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Central Ticketing

I have a ticket from Central Ticketing for parking in the private park of DD's flat when she was moving out. We were only there for the duration of loading the vehicle and had been let in by security - the park is barriered. I have appealed (by email) but the response was that we did not display a permit. DD doesn't own a car so there is no permit and none was given when security let us in - in fact we had no idea there were any as there is a barrier.

My question is this - as the van we used was hired from a local company I'm sure if I ignore the ticket from now on they will be contacted - are they obliged to give our address to Central?

Thank you.


  • Kite2010Kite2010 Forumite
    4.3K Posts
    Part of the Furniture 1,000 Posts Home Insurance Hacker! Car Insurance Carver!
    Check the hire agreement as some rental firms have a habit of paying anything which lands on their desk and either charging it to your card (with a nice admin fee) or trying to get the money back from you.
  • notrichnotrich Forumite
    45 Posts
    Thanks, I've emailed them to ring me, so hopefully will stop that. But I want to know if they HAVE to divulge our details anyway, so I know what to say when I speak to them. At the moment Central only have my email address.
  • They don't HAVE to. Nobody HAS to when it is a private company. With council, it is the keeper's (not the driver's) problem.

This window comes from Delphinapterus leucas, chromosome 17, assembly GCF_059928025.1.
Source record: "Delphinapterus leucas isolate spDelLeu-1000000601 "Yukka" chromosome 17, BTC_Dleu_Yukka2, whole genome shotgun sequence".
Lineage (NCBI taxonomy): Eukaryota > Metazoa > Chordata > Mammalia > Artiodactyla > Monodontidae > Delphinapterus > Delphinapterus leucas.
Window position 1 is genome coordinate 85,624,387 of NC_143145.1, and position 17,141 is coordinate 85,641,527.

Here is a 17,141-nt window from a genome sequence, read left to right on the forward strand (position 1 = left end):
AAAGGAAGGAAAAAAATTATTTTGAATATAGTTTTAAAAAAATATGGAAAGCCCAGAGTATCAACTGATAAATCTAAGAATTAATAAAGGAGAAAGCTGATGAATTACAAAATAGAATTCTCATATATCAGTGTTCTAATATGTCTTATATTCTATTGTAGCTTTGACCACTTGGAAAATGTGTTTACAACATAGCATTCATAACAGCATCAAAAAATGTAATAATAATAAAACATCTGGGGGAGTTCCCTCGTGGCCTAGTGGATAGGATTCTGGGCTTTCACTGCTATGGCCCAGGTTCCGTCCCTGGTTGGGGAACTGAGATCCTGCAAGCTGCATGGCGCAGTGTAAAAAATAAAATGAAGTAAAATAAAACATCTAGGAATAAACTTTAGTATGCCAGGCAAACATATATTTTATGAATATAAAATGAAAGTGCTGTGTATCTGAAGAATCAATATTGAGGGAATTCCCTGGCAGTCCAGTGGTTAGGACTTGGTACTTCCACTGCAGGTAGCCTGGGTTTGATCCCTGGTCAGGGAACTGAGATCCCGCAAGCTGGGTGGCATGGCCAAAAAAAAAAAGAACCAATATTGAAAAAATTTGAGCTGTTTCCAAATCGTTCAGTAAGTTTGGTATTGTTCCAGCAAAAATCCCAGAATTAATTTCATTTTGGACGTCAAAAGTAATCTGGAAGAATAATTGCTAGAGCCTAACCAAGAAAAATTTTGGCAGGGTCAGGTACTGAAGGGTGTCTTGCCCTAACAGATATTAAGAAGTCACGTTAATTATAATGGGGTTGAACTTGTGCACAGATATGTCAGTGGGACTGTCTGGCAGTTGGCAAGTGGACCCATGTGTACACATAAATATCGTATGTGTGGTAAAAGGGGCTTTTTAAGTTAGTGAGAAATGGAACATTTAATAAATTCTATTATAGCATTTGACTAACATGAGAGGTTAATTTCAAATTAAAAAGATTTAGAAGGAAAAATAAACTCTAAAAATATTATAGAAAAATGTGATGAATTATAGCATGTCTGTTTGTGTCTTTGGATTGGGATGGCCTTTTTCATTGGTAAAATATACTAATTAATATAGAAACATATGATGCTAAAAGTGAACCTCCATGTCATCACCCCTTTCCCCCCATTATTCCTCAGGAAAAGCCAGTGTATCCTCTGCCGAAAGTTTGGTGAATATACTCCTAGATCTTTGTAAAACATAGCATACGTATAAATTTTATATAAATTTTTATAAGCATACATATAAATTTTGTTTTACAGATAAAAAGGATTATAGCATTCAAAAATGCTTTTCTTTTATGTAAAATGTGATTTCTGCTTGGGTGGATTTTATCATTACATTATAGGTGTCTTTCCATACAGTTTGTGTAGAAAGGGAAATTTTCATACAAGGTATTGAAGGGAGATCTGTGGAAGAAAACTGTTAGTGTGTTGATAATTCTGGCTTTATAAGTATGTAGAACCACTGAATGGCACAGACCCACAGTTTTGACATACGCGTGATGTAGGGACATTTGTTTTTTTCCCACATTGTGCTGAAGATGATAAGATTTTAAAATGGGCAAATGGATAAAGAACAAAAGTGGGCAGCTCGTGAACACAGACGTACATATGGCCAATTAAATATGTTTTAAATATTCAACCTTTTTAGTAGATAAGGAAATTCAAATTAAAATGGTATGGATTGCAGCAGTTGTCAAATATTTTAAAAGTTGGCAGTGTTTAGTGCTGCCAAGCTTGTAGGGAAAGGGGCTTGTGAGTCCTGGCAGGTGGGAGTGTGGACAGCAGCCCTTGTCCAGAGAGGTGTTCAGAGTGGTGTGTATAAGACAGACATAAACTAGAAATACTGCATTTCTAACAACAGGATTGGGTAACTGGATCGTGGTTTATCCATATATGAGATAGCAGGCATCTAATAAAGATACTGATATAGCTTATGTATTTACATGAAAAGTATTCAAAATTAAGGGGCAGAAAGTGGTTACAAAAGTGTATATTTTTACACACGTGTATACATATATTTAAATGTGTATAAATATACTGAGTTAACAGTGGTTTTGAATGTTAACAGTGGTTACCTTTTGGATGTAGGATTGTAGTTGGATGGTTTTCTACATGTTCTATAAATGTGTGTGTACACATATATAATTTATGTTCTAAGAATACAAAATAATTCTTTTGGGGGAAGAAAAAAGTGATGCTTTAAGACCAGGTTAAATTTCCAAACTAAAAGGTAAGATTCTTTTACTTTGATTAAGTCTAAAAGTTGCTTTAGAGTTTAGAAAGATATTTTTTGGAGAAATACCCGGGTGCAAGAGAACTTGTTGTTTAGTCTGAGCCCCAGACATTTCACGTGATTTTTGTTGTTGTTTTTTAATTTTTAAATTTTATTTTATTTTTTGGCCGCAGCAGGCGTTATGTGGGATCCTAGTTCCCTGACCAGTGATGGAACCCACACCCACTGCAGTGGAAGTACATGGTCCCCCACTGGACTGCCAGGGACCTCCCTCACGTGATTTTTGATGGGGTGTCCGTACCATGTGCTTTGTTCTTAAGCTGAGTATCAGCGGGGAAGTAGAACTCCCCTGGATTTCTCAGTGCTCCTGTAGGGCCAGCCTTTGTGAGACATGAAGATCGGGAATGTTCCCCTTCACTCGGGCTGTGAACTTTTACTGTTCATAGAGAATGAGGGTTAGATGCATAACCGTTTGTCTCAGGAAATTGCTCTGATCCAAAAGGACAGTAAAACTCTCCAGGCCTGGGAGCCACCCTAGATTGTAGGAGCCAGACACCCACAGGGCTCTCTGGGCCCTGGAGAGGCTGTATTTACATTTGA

In cases of panic, it is better that they do, rather that than pay them before extracting the money from you. After all, you have the right of appeal - further appeal that is. You have the right to deny the debt and request it go to adjudication. With this, you may be facing a separate battle should the rental firm take money from you and pay it to the PPC. If so, the battle with the PPC is lost BUT you can start a new campaign to reclaim your money from the rental company.

    A friend of mine is worried about coming with the rest of us in the night for a late coffee at the nearby motorway services. He once overstayed, but the car belonged to his company who in turn docked his wages to pay it. That was wholly inappropriate as it denied him everything he could have done. His firm's offence though was taking money from him for this venture - I told him he should write to them and if they refuse to repay it, have them at the Employment Tribunal for Unlawful Deduction of Wages. He'd have won hands down - but he doesn't want to make "ripples" in case they lay him off next time brown envelopes are being issued (can't have them for Unfair Dismissal here).

    Your situation is different, I would at this point contact the rental company, explain the circumstance - tell them to name you so you don't lose out whilst enfeebled; then IF the letter chain starts, just ignore. Don't use the word "appeal" because it sends signals that you acede to their authority, which you don't! Let them do the chasing, they'll back down before it goes to court.
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